5/10/2014 7:45 P.M. ET
Stroman quieting critics with play
By Jamie Ross / MLB.com
TORONTO -- He may be small in stature, but there's no shortage of heart in Marcus Stroman. And that's what Blue Jays manager John Gibbons likes about his young pitcher.
"He's good, and confident," said Gibbons prior to Saturday's game against the Angels. "Very productive for us."
At 5-foot-9, the knock on Stroman for most of his baseball life has been that he's too short to succeed.
But that type of analysis has only fueled the fire that burns inside of the 23-year-old, who was called up to the Blue Jays from Triple-A Buffalo on May 3 after Brandon Morrow was placed on the 60-day disabled list.
"It's something that I've faced my whole life, and I kind of enjoy it now," said Stroman, who's made three relief appearances for the Blue Jays this season, going 1-0 in 3 1/3 innings. "I enjoy being small, because you're always doing things you're not supposed to do."
When he didn't make the Blue Jays' roster out of Spring Training, Stroman headed for the club's Triple-A affiliate, the Bisons. He burned through the competition in the early goings of this season, posting a 2-2 record with a 1.69 ERA in 26 2/3 innings pitched. It appeared inevitable that the Medford, N.Y., native would eventually join the big club.
But Stroman's time in Buffalo was valuable. It allowed him time to work on his changeup, the last pitch in his five-pitch repertoire. He's been throwing it steadily since 2012, and he now uses it to great effect as a counterpoint to his mid-90s fastball.
"It's a pitch that I feel really complements my arsenal and helps me a tonne," he said. "It's huge. I think a good, quality change can probably be one of the best, if not the best pitch in baseball … as far as messing up [a hitter's] timing."
Upon return, Lawrie could see time at second base
TORONTO -- Brett Lawrie could be heading back to second base -- at least part-time -- when he returns from his right hamstring injury, Blue Jays manager John Gibbons said on Saturday.
The third baseman hasn't played since Monday, when he left in the fourth inning against Philadelphia with a tight hamstring.
Gibbons said he spoke to Lawrie, who is expected to return to the lineup on Sunday, about having him play more second base when Juan Francisco's bat is needed in the lineup. Francisco has been manning third in Lawrie's absence.
Lawrie has previously expressed a displeasure for switching from his regular position, but with Francisco wielding a hot bat, the change is necessary, Gibbons said.
"He said, 'I'm doing it for the boys, for the team,'" Gibbons said. "I tip my hat to him. It's not an easy decision, but I think it makes us stronger on certain days."
Gibbons admitted the team will lose some defense at the hot corner without Lawrie there every day.
"Francisco, he's been pretty good over there, but he's not Brett Lawrie," Gibbons said. "And not many guys are."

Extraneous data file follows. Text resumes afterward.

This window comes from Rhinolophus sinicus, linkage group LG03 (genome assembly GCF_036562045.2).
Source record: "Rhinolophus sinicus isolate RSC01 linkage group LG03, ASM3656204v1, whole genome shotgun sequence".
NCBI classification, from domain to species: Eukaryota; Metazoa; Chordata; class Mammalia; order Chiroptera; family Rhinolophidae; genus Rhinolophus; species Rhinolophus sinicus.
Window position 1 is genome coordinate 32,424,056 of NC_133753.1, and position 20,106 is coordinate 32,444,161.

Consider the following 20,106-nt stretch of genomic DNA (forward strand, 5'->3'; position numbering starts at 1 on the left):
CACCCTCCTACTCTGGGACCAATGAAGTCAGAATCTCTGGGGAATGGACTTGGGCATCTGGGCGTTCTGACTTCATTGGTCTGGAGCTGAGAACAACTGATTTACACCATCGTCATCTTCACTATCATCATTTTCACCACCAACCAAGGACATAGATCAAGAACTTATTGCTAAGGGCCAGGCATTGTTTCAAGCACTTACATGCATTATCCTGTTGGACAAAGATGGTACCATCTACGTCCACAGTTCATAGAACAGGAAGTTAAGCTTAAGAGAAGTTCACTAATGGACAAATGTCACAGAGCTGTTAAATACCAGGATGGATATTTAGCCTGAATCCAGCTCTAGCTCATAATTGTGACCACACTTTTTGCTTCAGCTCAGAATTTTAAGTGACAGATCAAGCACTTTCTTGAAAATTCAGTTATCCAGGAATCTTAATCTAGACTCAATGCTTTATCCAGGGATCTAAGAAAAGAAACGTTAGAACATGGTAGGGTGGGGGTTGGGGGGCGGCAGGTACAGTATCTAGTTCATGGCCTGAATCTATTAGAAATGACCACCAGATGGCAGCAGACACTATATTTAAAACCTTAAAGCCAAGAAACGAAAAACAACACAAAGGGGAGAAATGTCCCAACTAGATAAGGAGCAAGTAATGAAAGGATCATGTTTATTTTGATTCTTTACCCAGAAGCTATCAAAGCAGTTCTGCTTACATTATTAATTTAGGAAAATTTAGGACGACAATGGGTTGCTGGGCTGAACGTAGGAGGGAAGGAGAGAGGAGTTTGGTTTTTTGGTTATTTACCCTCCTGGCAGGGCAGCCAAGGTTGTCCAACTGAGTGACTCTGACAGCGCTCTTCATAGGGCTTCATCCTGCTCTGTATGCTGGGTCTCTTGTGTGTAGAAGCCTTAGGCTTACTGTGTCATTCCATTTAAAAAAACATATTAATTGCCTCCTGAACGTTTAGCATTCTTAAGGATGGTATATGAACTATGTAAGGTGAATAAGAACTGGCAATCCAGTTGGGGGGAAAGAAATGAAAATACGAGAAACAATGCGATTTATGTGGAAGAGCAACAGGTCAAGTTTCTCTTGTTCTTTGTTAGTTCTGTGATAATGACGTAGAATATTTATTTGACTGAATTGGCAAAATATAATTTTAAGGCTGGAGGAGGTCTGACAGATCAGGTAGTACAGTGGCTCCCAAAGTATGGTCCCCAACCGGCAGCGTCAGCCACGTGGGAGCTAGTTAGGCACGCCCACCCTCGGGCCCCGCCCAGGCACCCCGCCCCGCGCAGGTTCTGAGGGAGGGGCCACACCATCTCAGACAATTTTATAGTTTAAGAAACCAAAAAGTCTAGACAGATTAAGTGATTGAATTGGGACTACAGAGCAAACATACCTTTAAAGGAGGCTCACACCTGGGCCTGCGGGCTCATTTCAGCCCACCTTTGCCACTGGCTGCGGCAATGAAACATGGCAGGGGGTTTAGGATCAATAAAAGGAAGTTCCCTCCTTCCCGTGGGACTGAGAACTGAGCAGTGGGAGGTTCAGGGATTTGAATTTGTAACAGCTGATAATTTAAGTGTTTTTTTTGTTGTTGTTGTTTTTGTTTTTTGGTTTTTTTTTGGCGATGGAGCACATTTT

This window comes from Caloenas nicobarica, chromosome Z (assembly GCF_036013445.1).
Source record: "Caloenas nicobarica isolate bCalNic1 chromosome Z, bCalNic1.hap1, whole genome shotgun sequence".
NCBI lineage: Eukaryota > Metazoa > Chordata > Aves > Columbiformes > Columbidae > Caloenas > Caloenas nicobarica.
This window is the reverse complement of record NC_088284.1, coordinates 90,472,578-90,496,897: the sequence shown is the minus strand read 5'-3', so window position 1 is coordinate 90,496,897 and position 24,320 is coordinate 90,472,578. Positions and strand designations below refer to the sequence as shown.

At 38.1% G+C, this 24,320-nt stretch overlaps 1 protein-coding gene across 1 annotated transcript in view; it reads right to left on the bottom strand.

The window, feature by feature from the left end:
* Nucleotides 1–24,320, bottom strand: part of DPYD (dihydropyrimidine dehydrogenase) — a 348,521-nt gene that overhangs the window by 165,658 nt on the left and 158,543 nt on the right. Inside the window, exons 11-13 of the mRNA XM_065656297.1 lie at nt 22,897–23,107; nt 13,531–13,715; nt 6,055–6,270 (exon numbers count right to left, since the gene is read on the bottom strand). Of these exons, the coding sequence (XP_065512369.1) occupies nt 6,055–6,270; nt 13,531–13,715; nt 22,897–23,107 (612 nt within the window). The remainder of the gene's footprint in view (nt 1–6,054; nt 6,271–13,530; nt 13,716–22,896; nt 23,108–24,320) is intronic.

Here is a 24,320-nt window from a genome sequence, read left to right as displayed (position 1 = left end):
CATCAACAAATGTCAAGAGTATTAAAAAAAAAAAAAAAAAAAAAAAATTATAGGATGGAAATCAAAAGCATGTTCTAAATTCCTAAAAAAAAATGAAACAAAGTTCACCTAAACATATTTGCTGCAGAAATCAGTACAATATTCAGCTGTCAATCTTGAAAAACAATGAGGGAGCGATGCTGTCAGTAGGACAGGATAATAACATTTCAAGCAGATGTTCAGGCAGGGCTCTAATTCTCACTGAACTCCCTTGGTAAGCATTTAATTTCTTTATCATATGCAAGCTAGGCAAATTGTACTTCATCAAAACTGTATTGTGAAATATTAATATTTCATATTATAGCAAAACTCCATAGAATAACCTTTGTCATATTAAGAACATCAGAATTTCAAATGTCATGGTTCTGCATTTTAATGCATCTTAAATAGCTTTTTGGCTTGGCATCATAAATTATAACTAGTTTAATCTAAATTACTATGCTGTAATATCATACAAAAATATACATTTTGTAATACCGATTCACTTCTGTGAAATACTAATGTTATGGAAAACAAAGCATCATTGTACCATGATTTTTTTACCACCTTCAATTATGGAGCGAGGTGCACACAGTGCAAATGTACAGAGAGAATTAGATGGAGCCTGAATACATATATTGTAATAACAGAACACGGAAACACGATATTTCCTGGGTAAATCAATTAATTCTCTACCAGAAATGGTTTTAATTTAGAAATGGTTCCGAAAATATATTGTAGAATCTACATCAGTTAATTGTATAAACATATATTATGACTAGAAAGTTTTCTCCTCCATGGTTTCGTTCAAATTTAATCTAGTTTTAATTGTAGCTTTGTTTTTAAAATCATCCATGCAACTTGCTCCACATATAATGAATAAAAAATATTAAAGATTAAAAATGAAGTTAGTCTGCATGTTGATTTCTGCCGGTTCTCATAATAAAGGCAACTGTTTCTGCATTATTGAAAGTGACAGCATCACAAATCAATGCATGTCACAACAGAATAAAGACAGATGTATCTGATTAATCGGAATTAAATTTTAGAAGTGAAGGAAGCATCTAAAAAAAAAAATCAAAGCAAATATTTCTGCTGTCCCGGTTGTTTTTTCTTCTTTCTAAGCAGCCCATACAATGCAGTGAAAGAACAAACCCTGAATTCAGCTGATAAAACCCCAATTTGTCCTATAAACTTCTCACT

Lawrie was expected to do running exercises again on Saturday, and Gibbons said he hoped the 24-year-old would be available on Sunday.
Francisco has hit .297 with three home runs and nine RBIs in the past 10 games, and has added a noticeable punch to the middle of the batting order.
Bautista approaching Blue Jays history
TORONTO -- Jose Bautista is chasing Blue Jays history.
The power-hitting right fielder has now reached base safely in all 37 games to start the season, the longest such streak in the Majors.
Bautista reached first base on an error in the first inning against the Angels on Saturday, but that did not count towards the streak. He did, however, make it official in the ninth with an RBI single. He is now only one game shy of tying the club record of most consecutive games reaching base, which was set by Carlos Delgado (38) in 1998.
Delgado also holds a separate streak of 37 games (2001), which he shares with Bautista and Joe Carter, who did it in 1994.
That Bautista is enjoying success at the plate is of little surprise to anyone. Entering Saturday's game vs. the Angels, the veteran outfielder led the Majors in walks and ranked first among American League hitters with a 1.008 OPS, and second with a .445 on-base percentage.
But manager John Gibbons said he's noticed a small change in Bautista's approach that has made him even more effective. When a team uses a defensive shift and anticipates a pulled hit from Bautista, he's been sending the ball the other way.
"I know he and [hitting coach Kevin] Seitzer talked about that early in Spring Training, being a tougher out and taking what the pitchers give you and what the situation calls for," Gibbons said. "The only thing I've noticed different between this year and last is a willingness, and the ability, to shoot some balls the other way if the situation calls for it."
Jamie Ross is an associate reporter for MLB.com. This story was not subject to the approval of Major League Baseball or its clubs.